After horn trimming, the rhino was revived from anesthesia using 24mgs of Diprenorphine hydrochloride combined with 10 mgs of Atipamezole hydrochloride administered through the superficial ear vein. Another 12mgs of Diprenorphine was administered intramuscularly to enhance a quick recovery from anesthesia. Naltrexone (50mgs) administered intramuscularly for complete reversal of narcosis. It took about 2 minutes to recover from anesthesia and it was successfully released back to the wild. This has greatly reduced incidences of rhino injuries due to fight in the conservancy. The small piece of horn removed from that rhino was kept in safe custody in KWS armory.

Samples collection and treatment of Thompson’s gazelles with mange infestations in Masai Mara.

This is part of the on-going investigations on cases of mange infestations in cheetahs, Thompson’s gazelles, wildebeests and other wildlife in Mara. The disease is a threat to the survival of cheetahs and lions in the wild and Thompson’s gazelles act as the source of the parasites to cheetahs. The parasites are transmitted to cheetahs through contact with gazelles particularly when cheetahs hunt or feed on these gazelles.

During the month of February, two Thompson’s gazelles which were heavily infested with the parasites were sighted near Talek gate, they were then captured by darting, skin scrapping samples collected in 70% ethanol. The gazelles were then treated using Ivermectin administered subcutaneously and tincture of iodine applied on the skin lesions.

Clinical signs of mange in Thompson’s gazelles

Most of the lesions were found on the scrotum skin, medial side of thighs, inguinal region, and the entire hind legs. The infected body parts were completely alopecic (loss of hairs), scabs formation, itching and pruritis, skin desiccation, fissures and slight heamorrhages on infected skin. The gazelles had poor body condition caused by restlessness due to itching and scratching of the skin and lack of feeding. There are high chances of recovery from the parasites after treatment with ivermectin and antibiotics. If not treated, the disease can lead to death of cheetahs or any other wildlife by making them weak and vulnerable to predation or susceptible to secondary infection by bacteria or any other disease.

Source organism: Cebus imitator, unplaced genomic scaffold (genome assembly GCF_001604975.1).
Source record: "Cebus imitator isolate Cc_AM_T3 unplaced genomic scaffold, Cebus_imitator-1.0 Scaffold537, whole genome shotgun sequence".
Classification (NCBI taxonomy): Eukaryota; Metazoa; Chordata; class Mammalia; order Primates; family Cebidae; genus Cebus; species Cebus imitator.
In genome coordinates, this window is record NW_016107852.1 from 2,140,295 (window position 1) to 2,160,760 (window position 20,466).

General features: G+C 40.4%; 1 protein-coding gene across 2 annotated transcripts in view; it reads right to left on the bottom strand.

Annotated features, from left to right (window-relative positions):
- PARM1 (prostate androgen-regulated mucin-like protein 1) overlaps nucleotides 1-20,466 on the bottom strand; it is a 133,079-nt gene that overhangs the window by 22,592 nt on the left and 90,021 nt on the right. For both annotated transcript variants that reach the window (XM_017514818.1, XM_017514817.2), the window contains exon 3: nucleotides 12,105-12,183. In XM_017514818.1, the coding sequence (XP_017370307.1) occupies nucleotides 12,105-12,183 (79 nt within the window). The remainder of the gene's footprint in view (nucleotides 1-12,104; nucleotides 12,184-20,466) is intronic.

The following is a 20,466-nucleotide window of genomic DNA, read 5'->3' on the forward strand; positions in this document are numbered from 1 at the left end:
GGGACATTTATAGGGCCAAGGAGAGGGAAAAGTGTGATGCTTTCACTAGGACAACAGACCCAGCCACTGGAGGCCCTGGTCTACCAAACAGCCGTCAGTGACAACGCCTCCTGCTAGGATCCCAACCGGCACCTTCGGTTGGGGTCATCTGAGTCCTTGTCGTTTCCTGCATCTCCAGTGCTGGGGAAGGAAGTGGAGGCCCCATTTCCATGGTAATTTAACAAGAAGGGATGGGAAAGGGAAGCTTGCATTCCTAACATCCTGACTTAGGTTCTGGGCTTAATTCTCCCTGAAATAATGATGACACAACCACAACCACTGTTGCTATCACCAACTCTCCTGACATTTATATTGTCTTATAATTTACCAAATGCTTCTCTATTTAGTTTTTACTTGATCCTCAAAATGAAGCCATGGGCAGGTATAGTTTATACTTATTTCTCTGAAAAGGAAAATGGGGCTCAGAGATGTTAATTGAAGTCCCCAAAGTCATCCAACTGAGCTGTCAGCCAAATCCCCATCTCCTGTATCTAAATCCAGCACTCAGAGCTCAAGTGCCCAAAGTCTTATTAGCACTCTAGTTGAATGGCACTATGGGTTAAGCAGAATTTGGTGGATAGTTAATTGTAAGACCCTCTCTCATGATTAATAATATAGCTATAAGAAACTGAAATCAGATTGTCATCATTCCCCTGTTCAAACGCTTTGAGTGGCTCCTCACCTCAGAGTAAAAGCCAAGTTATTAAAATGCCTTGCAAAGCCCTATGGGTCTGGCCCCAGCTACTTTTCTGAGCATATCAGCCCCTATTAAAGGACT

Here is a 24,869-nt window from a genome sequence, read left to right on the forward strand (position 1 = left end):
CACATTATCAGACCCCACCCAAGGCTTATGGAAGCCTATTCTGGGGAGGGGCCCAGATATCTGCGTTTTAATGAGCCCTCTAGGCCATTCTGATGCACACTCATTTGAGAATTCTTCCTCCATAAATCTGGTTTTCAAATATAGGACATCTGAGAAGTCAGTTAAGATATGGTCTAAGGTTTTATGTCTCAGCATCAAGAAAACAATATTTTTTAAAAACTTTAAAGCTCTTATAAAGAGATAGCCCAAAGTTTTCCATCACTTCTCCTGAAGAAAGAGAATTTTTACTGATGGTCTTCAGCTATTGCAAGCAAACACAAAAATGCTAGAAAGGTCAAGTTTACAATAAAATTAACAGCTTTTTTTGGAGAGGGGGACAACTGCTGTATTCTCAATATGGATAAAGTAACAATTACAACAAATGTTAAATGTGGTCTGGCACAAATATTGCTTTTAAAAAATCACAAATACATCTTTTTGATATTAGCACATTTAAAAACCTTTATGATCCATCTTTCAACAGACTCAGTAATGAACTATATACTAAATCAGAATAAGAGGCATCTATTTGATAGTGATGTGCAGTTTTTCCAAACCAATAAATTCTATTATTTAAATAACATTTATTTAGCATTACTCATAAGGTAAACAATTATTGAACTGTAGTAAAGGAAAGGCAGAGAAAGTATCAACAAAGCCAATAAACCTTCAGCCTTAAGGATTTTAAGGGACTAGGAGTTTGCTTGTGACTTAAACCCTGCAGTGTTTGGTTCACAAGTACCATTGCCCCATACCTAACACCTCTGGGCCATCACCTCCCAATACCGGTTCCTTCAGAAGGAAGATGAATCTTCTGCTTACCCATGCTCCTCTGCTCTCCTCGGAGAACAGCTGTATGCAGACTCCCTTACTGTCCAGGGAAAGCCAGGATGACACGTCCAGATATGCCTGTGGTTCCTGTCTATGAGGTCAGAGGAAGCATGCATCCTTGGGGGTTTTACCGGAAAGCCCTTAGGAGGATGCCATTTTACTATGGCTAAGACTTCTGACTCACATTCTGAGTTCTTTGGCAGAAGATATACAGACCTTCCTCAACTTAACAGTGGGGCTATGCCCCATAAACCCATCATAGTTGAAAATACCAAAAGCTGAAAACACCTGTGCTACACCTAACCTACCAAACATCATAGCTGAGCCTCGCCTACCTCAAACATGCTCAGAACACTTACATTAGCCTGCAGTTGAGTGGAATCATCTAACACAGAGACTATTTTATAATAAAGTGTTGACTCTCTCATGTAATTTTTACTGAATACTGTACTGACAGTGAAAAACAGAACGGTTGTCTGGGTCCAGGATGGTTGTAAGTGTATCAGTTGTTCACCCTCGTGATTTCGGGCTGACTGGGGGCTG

The samples so far collected will be analysed for the presence of mites which are the causative agents of mange, then the generated data will be used to make informed decisions of how to control the disease in endangered wildlife species particularly in cheetahs.

A case of wild dog (Lycaon pictus) paralysis and loss of skin condition in Masai Mara

Case history

The wild dog was found by Masai herdsmen near Cottars Camp on the southern part of Mara, it was completely paralysed, loss of hairs, wrinkled skin with pinkish patches on the ventral parts, the skin was covered with flakes and scabs, and the dog was unable to move, it was then wrapped into a blanket and taken to store room in Cottars camp. The Camp manager later called the veterinarian to come and examine the dog, meanwhile it was provided with a slaughtered sheep and water overnight, it was only able to eat or drink a little.

Chemical restrain and examination

The dog was anaesthetized using 70mgs of Ketamine hydrochloride combined with 0.75mgs of Medetomidine, it was darted on the right thigh using Danject dart gun from inside the room where it was lying. The drug took effect after 5 minutes.

Clinical examination revealed that the dog was completely alopecic with a lot of scabs on the skin, slight haemorrhages and pus at certain parts, very poor body condition and weak. It was then transferred into an animal cage for transport to the veterinary clinic in Mara. Further observations from inside the cage revealed hind limb paralysis, seizures and convulsions, the dog was unable to stand or walk.

Tentative diagnosis